Former School Superintendent Schrenko Indicted on Fraud Charges. Atlanta, GA, November 10, 2004

Published by the Department of Education, Office of Inspector General on 2004-11-10.

Below is a raw (and likely hideous) rendition of the original report.

OIG Investigative Reports, Former School Superintendent Schrenko Indicted on Fraud Charges
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November 10, 2004
U. S. Attorney's Office
Northern District of Georgia
75 Spring Street, S.W. - Suite 600
Atlanta, Georgia 30303
Tel: 404-581-6000
Fax: 404-581-6181
Former School Superintendent Schrenko Indicted on Fraud Charges
Sally Quillian Yates, Acting United States Attorney for the Northern District of Georgia,
Lester Fernandez, Special Agent in Charge, U.S. Department of Education, Office of the Inspector
General, and Gregory Jones, Special Agent in Charge, Federal Bureau of Investigation announce
that a federal grand jury has returned an indictment today charging LINDA C. SCHRENKO, 54, of
Grove Town, Georgia, MERLE TEMPLE, JR., 56, of Evans, Georgia, and A. STEPHAN BOTES,
47, of Alpharetta, Georgia, with conspiracy, theft, and fraud. According to Yates:
The indictment charges that in the summer of 2002, SCHRENKO, who at the time was the
State School Superintendent of Georgia, and her former Deputy Superintendent, TEMPLE,
conspired with BOTES, the owner of a computer consulting company, to fraudulently obtain over
a half million dollars of federal funds administered by the Georgia Department of Education. The
indictment charges that SCHRENKO personally ordered the Georgia Department of Education to
issues checks in amounts just under $50,000, totaling over $500,000, to various companies owned
and controlled by BOTES purportedly to provide computer licenses and services to tie Atlanta Area
School for the Deaf, the Georgia School for the Deaf, and the Governor's Honors Program.
The indictment further alleges that BOTES directed a subordinate employee to funnel a total
of approximately $250,000 of the funds obtained from the Georgia Department of Education directly
and indirectly to SCHRENKO, TEMPLE and others for the benefit of the SCHRENKO's gubernatorial campaign through a series of cash payments, wire transfers through a foreign bank
account, and other disguised financial transactions. According to Yates, the indictment charges
SCHRENKO personally ordered payments to BOTES' companies at a time when no services had been performed nor when there were even any contracts with BOTES' companies. SCHRENKO directed the Department to issue 11 checks on the same day, July 24, 2002, in amounts just under $50,000, the maximum amount allowed by her signature alone. The monies ostensibly were to go for service to be provided to the Atlanta Area School For the Deaf, Georgia School For the Deaf, and the Governor's Honors Program. The indictment charges that after SCHRENKO's unsuccessful campaign to run for governor, she used $9,300 of the Education funds to pay for her own cosmetic surgery.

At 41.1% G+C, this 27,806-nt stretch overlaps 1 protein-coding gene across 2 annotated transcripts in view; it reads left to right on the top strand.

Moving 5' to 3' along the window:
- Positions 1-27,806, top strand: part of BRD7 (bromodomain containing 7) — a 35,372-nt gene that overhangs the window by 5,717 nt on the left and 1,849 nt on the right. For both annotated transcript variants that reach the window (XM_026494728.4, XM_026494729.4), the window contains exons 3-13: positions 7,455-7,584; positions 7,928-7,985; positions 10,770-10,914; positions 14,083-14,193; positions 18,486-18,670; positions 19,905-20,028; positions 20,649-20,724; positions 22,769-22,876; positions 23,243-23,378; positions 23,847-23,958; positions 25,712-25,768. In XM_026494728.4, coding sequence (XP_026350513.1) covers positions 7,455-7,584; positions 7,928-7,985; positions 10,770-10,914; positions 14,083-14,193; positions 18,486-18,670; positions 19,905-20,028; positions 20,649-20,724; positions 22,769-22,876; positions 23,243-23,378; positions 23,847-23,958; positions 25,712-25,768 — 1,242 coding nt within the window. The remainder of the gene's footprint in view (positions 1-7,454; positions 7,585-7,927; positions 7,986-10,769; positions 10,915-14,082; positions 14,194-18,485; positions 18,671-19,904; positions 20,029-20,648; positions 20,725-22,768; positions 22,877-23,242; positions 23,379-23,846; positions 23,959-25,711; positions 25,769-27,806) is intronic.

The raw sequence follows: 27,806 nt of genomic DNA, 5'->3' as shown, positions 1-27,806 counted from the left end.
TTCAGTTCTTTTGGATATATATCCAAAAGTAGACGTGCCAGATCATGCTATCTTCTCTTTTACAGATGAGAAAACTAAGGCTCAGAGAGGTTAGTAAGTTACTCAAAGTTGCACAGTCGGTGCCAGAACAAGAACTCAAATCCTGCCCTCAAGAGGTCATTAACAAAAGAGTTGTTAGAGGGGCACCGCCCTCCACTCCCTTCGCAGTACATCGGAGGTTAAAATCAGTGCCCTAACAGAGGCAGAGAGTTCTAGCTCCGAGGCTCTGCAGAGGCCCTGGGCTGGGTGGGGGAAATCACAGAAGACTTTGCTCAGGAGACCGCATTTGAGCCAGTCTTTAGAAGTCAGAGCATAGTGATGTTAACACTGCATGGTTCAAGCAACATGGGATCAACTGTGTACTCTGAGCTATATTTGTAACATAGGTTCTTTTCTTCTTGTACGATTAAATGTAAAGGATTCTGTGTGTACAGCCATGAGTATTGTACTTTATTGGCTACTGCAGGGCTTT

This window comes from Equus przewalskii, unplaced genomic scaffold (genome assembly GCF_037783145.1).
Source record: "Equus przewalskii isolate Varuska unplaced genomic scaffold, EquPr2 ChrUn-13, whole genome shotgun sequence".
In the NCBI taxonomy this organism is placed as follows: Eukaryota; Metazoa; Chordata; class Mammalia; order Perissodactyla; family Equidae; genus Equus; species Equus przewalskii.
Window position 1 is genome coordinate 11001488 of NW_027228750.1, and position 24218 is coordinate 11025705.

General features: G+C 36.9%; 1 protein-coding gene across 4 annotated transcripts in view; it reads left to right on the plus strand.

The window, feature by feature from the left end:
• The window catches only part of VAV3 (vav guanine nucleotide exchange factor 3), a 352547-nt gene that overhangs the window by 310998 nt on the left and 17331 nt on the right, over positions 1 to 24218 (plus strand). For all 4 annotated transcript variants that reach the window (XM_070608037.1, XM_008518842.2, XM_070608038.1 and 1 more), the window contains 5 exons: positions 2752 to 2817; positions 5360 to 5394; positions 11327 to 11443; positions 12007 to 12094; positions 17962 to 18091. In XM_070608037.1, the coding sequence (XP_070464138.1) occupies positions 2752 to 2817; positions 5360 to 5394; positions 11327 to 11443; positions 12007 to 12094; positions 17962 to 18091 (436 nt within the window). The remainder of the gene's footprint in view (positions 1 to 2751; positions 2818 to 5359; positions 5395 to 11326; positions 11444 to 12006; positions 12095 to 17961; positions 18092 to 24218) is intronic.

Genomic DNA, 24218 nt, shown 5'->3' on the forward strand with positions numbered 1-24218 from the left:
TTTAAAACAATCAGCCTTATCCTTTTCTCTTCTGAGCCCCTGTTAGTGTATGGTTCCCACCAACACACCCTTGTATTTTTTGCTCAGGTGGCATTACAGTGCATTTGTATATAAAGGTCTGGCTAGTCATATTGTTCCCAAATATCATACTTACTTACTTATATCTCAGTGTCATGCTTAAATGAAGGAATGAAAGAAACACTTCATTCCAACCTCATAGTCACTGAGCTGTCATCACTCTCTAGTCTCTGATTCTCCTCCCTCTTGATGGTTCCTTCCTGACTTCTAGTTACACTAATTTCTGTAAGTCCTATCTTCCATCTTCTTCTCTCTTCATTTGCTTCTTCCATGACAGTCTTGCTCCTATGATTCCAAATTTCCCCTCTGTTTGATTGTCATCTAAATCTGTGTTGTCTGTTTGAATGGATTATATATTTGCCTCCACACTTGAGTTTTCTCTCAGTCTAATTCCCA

SCHRENKO, TEMPLE, and BOTES are charged with conspiracy, honest services wire fraud, and theft of public funds. A date for their initial appearance before a federal magistrate has not yet been set.
In a news conference this afternoon announcing the indictment, Acting United States Attorney Sally Quillian Yates said, "Ms. Schrenko, Mr. Temple and Mr. Botes are charged with stealing funds meant for the education of Georgia's children and using those funds for a political campaign, personal investments, and cosmetic surgery. We will continue to seek to hold accountable those who violate the public's trust."
Lester Fernandez, Special Agent In Charge, United States Department of Education, Office of the Inspector General, noted in his statement the words of Inspector General John P. Higgins, Jr., saying in part, "OIG Special Agents aggressively pursue those who seek to enrich themselves at the expense of our nation's students. We will continue to work with others in law enforcement to safeguard federal education dollars. I am proud of the work of OIG Special Agents and their commitment to protecting the integrity of federal education funds. The Office of Inspector General is committed to ensuring that education dollars reach the intended recipients, and OIG Special Agents will continue to work with others in law enforcement to prevent fraud in education programs."
FBI Special Agent In Charge Greg Jones said, "As citizens of Georgia, we expect our elected officials to be faithful stewards of taxpayer's money and of the public's trust. When that trust is betrayed, citizens can expect that the FBI will work diligently along with the United States Attorney's Office to seek justice and restore public confidence in government. We want to thank our colleagues at the United States Department of Education for their assistance in this investigation."
Members of the public are reminded that the indictment contains only allegations. A defendant is presumed innocent of the charges and it will be the government's burden to prove a defendant's guilt beyond a reasonable doubt at trial.
The case is being investigated by Special Agents of the U.S. Department of Education, Office of the Inspector General, and the FBI.
Assistant United States Attorneys Russell G. Vineyard and Daniel A. Caldwell are prosecuting the case.
For further information please contact Sally Quillian Yates, Acting United States Attorney or F. Gentry Shelnutt, Chief, Criminal Division, through Patrick Crosby, Public Affairs Officer, U.S. Attorney's Office, at (404) 581-6016. The Internet address for the HomePage for the U.S. Attorney's Office for the Northern District of Georgia is www.usdoi.gov/usao/gan
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Last Modified: 03/02/2005
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